Art project connects 100 teens with centenarians for lasting friendships
Updated August 24, 2019 14:46:36
An unlikely friendship between a 101-year-old woman and a teenage refugee has blossomed over chocolate biscuits and cups of black tea in the front room of a retirement unit in Brisbane’s south.
The pair were brought together by a special art project that united 100 teenage artists with 100 of Queensland’s oldest residents.
The teens are painting or drawing portraits of the senior citizens and the project has resulted in friendships across generations.
Centenarian Peggy Muller and 15-year-old Hasinah Zainal have been meeting every week for the past couple of months in Ms Muller’s unit.
“She’s an amazing girl — it’s been lovely meeting with her … we talk, we play games … I think she’s a very inspiring young girl,” Ms Muller said.
The feeling is obviously mutual, as Hasinah’s face lights up when she talks about her new friend, who she was sketching in pencil.
“I feel very lucky to be hanging out with Peggy,” she said.
“I’m just waiting all week for Saturdays and Sundays to go and meet Peggy … she’s a really good friend now.”
Despite the vast age difference, the pair have much in common.
Both left their homelands to find a better life in another country.
Ms Muller arrived in Australia as a young girl, when her family left the UK at the end of World War I, looking for a peaceful life.
‘Our stories are the same’
Hasinah and her family are Hazara refugees who fled Iran, travelling overland to Indonesia to seek asylum in Australia.
“We have a lot in common … our stories are the same,” Hasinah said.
Hasinah, her three siblings and her parents spent four years in an Indonesian detention centre in Makassar, along with tens of thousands of other illegal immigrants living in limbo, while seeking asylum.
“I was very difficult for my family,” she said.
“We arrived in Indonesia and registered with UNHCR (United Nations High Commissioner for Refugees) and then just waited to see if Australia would take us.”
It was there that Hasinah learnt to draw and went to school for the first time … having been denied access to schooling in Iran.
“Art really helped me to stay calm and to find myself,” Hasinah said.
“I was sad and depressed because we didn’t know if a country would accept us or if we would have to go back to Iran.
“It was really hard on us all, especially my mum, who was doing everything for us … but art turned my life around and changed everything.”
The family were eventually granted refugee status and arrived in Brisbane in 2017.
‘I love young people’
Ms Muller also had a difficult start in life.
Her father, carrying the physical and mental scars of serving in WWI, moved his young family from London to a farm at Coominya, about 80 kilometres west of Brisbane, in the 1920s.
“We had it hard when I was a girl on the farm … I was milking cows at [age] eight and I couldn’t go to school because it was too far away … so we’ve both had a tough start,” Ms Muller said.
Ms Muller spent a lifetime being involved with community and church work.
She has been a member of the Salvation Army for more than 90 years and taught Sunday school for 77 years.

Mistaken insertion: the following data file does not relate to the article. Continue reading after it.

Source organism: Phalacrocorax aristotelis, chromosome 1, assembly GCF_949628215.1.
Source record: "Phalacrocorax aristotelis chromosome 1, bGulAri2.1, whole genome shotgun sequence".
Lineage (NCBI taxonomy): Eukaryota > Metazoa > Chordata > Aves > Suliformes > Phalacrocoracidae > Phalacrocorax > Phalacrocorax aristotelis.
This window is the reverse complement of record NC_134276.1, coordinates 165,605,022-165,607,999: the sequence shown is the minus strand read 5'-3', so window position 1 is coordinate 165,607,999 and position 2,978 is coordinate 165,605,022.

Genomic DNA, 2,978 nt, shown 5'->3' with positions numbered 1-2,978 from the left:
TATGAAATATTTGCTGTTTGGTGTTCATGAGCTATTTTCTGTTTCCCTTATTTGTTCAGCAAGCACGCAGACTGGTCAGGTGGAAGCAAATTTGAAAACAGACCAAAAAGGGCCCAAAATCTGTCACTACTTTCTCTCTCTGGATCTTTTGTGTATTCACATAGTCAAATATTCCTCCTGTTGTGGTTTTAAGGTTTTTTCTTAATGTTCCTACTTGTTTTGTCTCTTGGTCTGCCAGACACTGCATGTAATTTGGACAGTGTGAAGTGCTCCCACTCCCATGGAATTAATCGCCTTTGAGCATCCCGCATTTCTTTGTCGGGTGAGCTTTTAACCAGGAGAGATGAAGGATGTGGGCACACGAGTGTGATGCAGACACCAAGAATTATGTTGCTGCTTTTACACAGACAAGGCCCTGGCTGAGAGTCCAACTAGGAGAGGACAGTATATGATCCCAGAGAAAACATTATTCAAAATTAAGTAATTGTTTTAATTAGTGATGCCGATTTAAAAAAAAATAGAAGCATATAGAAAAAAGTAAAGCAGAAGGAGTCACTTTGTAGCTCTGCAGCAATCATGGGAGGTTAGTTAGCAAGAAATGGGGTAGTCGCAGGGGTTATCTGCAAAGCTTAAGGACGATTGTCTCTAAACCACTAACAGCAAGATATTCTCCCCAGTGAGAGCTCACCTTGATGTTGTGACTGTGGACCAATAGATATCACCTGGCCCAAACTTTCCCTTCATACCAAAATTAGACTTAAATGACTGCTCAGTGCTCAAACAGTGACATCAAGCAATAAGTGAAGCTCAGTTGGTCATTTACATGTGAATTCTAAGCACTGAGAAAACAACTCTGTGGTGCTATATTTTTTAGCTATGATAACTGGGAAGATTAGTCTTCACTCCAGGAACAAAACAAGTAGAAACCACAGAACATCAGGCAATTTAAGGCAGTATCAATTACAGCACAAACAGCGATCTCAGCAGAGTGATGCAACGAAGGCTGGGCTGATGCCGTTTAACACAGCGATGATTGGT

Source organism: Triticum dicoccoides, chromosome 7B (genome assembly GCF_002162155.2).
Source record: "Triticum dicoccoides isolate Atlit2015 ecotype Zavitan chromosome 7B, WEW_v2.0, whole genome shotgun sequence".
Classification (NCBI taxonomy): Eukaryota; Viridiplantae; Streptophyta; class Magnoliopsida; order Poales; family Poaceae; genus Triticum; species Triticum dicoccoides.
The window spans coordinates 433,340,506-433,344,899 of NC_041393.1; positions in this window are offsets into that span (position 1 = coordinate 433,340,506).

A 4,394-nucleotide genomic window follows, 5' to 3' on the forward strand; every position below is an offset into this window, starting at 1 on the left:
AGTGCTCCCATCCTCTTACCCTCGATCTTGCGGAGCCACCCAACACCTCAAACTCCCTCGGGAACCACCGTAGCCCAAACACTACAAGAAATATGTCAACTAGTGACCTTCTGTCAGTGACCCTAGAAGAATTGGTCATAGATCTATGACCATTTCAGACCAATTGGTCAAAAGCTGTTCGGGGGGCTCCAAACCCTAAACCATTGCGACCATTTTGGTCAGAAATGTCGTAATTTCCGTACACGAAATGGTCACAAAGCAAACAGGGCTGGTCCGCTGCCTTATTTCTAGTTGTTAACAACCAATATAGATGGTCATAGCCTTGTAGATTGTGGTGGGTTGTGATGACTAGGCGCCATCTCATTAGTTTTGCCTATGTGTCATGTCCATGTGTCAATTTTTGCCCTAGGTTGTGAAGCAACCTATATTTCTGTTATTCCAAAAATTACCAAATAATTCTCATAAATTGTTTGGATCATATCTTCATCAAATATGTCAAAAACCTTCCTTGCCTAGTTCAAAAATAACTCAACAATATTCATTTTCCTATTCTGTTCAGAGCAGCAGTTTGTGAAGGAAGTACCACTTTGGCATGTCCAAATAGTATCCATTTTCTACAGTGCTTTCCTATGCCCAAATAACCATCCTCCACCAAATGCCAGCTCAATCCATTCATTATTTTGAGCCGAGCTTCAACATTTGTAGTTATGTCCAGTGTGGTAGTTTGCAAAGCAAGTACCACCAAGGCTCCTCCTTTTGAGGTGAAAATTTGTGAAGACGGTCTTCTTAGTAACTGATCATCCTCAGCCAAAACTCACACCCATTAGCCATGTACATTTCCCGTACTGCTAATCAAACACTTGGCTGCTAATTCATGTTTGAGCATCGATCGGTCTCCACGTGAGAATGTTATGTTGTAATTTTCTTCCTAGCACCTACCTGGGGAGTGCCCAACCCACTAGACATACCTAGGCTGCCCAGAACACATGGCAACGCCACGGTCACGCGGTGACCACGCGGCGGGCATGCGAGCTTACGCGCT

“I’ve worked with young people for most of my life — I love young people,” Ms Muller said.
She credits her longevity to her faith and a positive attitude.
“Working with people and keeping in touch with the world, staying active, and having a positive attitude, all helps,” she said.
“Get involved with people and help them if you can.”
‘Loneliness is a huge issue across age groups’
The project uniting centenarians and teenagers was the brainchild of Rose Connors-Dance, the director of not-for-profit art organisation, Embraced.
“We’ve already seen some beautiful friendships blossom, which is really why we do this,” Ms Connors-Dance said.
“The inter-generational contact and connections are such a beautiful thing and something that we really miss out on the way our society is set up.
“It’s the best history lesson when you sit down with someone who was there and has a story that’s much bigger than a date.”
Ms Connors-Dance said the project began in Melbourne in 2017 and extended to Sydney last year and was about making connections across age divides.
“Receiving advice from someone who has been on this planet for a century can be incredibly moving and at times profound, and all of the interaction between our young people and our centenarians have been memorable,” she said.
“Loneliness is a huge issue across age groups, but particularly for older people, and it’s something we need to change — we can all benefit so much from spending time together across generations.”
Dreams of an art exhibition
Hasinah, who is now a Year 11 student at Sunnybank State High School on Brisbane’s southside, is already working on other portraits.
“I want to have my own exhibition, that is my dream,” she said.
“I’m looking for a teacher who can teach me more — I want to keep going.”
Ms Muller is excited the see the final product and is already considering where to put her portrait.
“I think she’s very clever, what a marvellous job she’s been doing,” Ms Muller said.
“I haven’t decided where to hang it yet, but it will go in pride of place.”
What is certain, is that an enduring friendship has been formed.
“She’s [Hasinah] part of my family now,” Ms Muller said.
Hasinah’s portrait of Ms Muller will be unveiled on Saturday as part of Seniors Week.
The 100 portraits will be on display until September 1 at Brisbane’s Seven Hills Hub.
First posted August 13, 2019 05:43:29